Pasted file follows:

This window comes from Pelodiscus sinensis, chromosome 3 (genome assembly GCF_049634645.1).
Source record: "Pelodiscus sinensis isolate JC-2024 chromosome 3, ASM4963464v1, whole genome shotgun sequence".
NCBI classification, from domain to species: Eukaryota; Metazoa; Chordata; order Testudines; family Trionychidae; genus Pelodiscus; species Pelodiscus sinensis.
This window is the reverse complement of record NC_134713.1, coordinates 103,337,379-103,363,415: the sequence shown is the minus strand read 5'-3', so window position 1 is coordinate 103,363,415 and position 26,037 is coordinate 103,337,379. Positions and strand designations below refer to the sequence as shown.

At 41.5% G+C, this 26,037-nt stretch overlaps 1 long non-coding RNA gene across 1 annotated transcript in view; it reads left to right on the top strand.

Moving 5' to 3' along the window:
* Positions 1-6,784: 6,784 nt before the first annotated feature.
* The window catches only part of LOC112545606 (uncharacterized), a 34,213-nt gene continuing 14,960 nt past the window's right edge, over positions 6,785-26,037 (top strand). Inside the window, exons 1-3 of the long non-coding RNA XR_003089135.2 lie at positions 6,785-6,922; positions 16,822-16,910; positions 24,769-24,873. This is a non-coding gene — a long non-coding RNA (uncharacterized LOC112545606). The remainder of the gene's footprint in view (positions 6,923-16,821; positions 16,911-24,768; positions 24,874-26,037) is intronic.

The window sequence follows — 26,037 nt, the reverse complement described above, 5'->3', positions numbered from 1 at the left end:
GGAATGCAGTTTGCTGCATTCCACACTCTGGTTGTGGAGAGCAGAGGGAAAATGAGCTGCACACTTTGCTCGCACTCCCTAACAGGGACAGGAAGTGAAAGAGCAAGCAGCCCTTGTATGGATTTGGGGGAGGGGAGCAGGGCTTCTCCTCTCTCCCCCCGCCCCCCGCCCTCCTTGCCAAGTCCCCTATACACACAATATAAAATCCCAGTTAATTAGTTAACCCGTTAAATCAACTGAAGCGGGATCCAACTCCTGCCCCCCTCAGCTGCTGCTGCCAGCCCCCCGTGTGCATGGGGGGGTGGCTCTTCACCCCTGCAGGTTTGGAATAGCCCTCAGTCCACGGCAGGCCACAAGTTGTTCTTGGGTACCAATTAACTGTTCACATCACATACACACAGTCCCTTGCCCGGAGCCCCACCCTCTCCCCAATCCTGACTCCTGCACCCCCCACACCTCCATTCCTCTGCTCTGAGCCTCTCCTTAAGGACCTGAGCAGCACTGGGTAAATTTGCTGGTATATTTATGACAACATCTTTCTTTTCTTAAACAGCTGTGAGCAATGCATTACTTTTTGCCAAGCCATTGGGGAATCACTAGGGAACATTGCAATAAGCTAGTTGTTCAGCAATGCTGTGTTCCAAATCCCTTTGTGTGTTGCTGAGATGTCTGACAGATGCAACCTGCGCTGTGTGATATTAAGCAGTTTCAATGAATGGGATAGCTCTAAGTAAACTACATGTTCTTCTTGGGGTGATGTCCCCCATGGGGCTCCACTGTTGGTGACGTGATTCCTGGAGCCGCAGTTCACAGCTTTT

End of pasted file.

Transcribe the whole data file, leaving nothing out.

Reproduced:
This window comes from Pelodiscus sinensis, chromosome 3 (genome assembly GCF_049634645.1).
Source record: "Pelodiscus sinensis isolate JC-2024 chromosome 3, ASM4963464v1, whole genome shotgun sequence".
NCBI classification, from domain to species: Eukaryota; Metazoa; Chordata; order Testudines; family Trionychidae; genus Pelodiscus; species Pelodiscus sinensis.
This window is the reverse complement of record NC_134713.1, coordinates 103,337,379-103,363,415: the sequence shown is the minus strand read 5'-3', so window position 1 is coordinate 103,363,415 and position 26,037 is coordinate 103,337,379. Positions and strand designations below refer to the sequence as shown.

At 41.5% G+C, this 26,037-nt stretch overlaps 1 long non-coding RNA gene across 1 annotated transcript in view; it reads left to right on the top strand.

Moving 5' to 3' along the window:
* Positions 1-6,784: 6,784 nt before the first annotated feature.
* The window catches only part of LOC112545606 (uncharacterized), a 34,213-nt gene continuing 14,960 nt past the window's right edge, over positions 6,785-26,037 (top strand). Inside the window, exons 1-3 of the long non-coding RNA XR_003089135.2 lie at positions 6,785-6,922; positions 16,822-16,910; positions 24,769-24,873. This is a non-coding gene — a long non-coding RNA (uncharacterized LOC112545606). The remainder of the gene's footprint in view (positions 6,923-16,821; positions 16,911-24,768; positions 24,874-26,037) is intronic.

The window sequence follows — 26,037 nt, the reverse complement described above, 5'->3', positions numbered from 1 at the left end:
GGAATGCAGTTTGCTGCATTCCACACTCTGGTTGTGGAGAGCAGAGGGAAAATGAGCTGCACACTTTGCTCGCACTCCCTAACAGGGACAGGAAGTGAAAGAGCAAGCAGCCCTTGTATGGATTTGGGGGAGGGGAGCAGGGCTTCTCCTCTCTCCCCCCGCCCCCCGCCCTCCTTGCCAAGTCCCCTATACACACAATATAAAATCCCAGTTAATTAGTTAACCCGTTAAATCAACTGAAGCGGGATCCAACTCCTGCCCCCCTCAGCTGCTGCTGCCAGCCCCCCGTGTGCATGGGGGGGTGGCTCTTCACCCCTGCAGGTTTGGAATAGCCCTCAGTCCACGGCAGGCCACAAGTTGTTCTTGGGTACCAATTAACTGTTCACATCACATACACACAGTCCCTTGCCCGGAGCCCCACCCTCTCCCCAATCCTGACTCCTGCACCCCCCACACCTCCATTCCTCTGCTCTGAGCCTCTCCTTAAGGACCTGAGCAGCACTGGGTAAATTTGCTGGTATATTTATGACAACATCTTTCTTTTCTTAAACAGCTGTGAGCAATGCATTACTTTTTGCCAAGCCATTGGGGAATCACTAGGGAACATTGCAATAAGCTAGTTGTTCAGCAATGCTGTGTTCCAAATCCCTTTGTGTGTTGCTGAGATGTCTGACAGATGCAACCTGCGCTGTGTGATATTAAGCAGTTTCAATGAATGGGATAGCTCTAAGTAAACTACATGTTCTTCTTGGGGTGATGTCCCCCATGGGGCTCCACTGTTGGTGACGTGATTCCTGGAGCCGCAGTTCACAGCTTTT